‘Bewildering!’ Barnier’s dismissal of UK finance expertise could HARM eurozone | City & Business | FinanceHeat Profit
It has been a turbulent 12 months for the union of 19 EU member states which have adopted the euro as their common currency with many of their zone’s biggest contributors embroiled in internal battles now making global headlines.
But behind closed doors concerns are being raised over EU rules and red tape as the zone continues to struggle 10-years after the 2018 financial crisis.
Express.co.uk spoke to a number of financial experts on what comes next for the Eurozone in 2018.
Will it be another year of economic doom and gloom, or are the bad times over?
Tim Focas, director of financial services think tank Parliament Street says that a decade after the financial crisis, Eurozone banks are still not strong enough to fund a new plan for European business from their own balance sheets.
Mr Focas says: “Post-2008 studies have clearly shown that Eurozone fledgling companies were over-reliant on bank debt funding compared with, for example, their American counterparts.
“The EU need global Investors with risk appetite to Invest, which makes Barnier’s continued failure to acknowledge London’s expertise at financing both listed and private equity even more bewildering,” he adds.
Earlier this week, Ignazio Visco, the Governor of the Bank of Italy, attacked the EU’s regulatory regime on Italy’s struggling banks for contributing to the crisis which engulfed the country this year.
Banks including the oldest bank in the world, Monte dei Paschi di Siena, as well as two regional banks in Veneto, and four small banks in central Italy, have veered towards collapse as a result of alleged poor management after being overwhelmed by unpaid loans.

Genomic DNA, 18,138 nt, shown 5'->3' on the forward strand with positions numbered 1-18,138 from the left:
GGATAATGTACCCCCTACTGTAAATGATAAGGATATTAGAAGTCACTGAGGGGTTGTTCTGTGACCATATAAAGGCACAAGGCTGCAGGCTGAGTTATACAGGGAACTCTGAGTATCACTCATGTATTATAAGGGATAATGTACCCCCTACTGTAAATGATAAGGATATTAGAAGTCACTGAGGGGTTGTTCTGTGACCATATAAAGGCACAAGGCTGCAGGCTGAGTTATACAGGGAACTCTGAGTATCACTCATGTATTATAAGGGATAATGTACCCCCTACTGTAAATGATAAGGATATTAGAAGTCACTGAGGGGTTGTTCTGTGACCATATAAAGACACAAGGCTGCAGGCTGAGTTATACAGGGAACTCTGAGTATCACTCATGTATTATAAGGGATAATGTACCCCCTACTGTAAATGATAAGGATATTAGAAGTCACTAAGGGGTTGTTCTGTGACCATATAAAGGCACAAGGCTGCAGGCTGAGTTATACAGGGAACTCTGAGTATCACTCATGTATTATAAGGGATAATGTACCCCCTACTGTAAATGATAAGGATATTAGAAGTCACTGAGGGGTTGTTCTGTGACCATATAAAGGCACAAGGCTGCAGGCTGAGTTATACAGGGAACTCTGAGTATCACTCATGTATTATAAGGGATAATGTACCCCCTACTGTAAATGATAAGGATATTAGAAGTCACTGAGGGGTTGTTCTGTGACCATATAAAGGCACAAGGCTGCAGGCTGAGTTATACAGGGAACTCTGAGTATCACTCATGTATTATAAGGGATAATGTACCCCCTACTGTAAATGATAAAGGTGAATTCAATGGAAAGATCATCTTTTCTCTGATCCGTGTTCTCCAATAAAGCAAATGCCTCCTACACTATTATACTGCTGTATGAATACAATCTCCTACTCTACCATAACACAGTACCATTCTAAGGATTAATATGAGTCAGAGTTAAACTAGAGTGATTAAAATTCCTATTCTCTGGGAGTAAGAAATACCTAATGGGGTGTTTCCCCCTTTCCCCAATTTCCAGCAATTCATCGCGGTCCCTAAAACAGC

Speaking at a parliamentary tribunal Mr Visco slammed EU rules, saying: “These choices did not help to make the management of banking crises in our country more speedy or effective.”
Mr Focas agrees with the Italian, adding: “The problem with the rules, as they stand, is that they are far too convoluted.
“And true to form, the European Commission has applied them inconsistently. A much more simplified framework is needed.
“The trouble is that Italy is by no means the only EU country with dodgy loans clogging up its banks’ balance sheets. Believe it or not, the toxic sub-prime mortgage loans that shook the finance sector almost a decade ago continue to weigh down on the European banking system”.
Worryingly, Mr Focas says that there is now considerable concern among politicians and financiers that a new banking meltdown could be triggered across the Eurozone in 2018.
However, while this provides an unwelcome distraction for the ECB and the various EU institutions, Mr Focas says that the UK’s current banking stability puts the UK Government in a strong position when Brexit negotiations start back up in the New Year.
Offering a contrasting viewpoint on the Eurozone’s fortunes, Steven Bell, Chief Economist at BMO Global Asset Management says: “Europe is enjoying a virtuous cycle of better growth, falling unemployment and improving government finances. Even the banks are healthier. Just a few years ago they were in a cycle of doom. The opposite is true today.
“For now, it’s good news in Europe”, he says.
Mr Bell adds that although there remain a number of political challenges – Germany is yet to form a government, Catalan is threatening to break away from the rest of Spain and March will see general elections in Italy – the political challenges over the last 12 months have been a tougher test and as far as the Markets are concerned, those tests have been passed successfully.
On Greece, the bellwether for Eurozone failure, Mr Bell adds: “Greece has been out of favour in recent years as the economy collapsed, but even here we are seeing recovery, with the first sustainable growth for a decade”.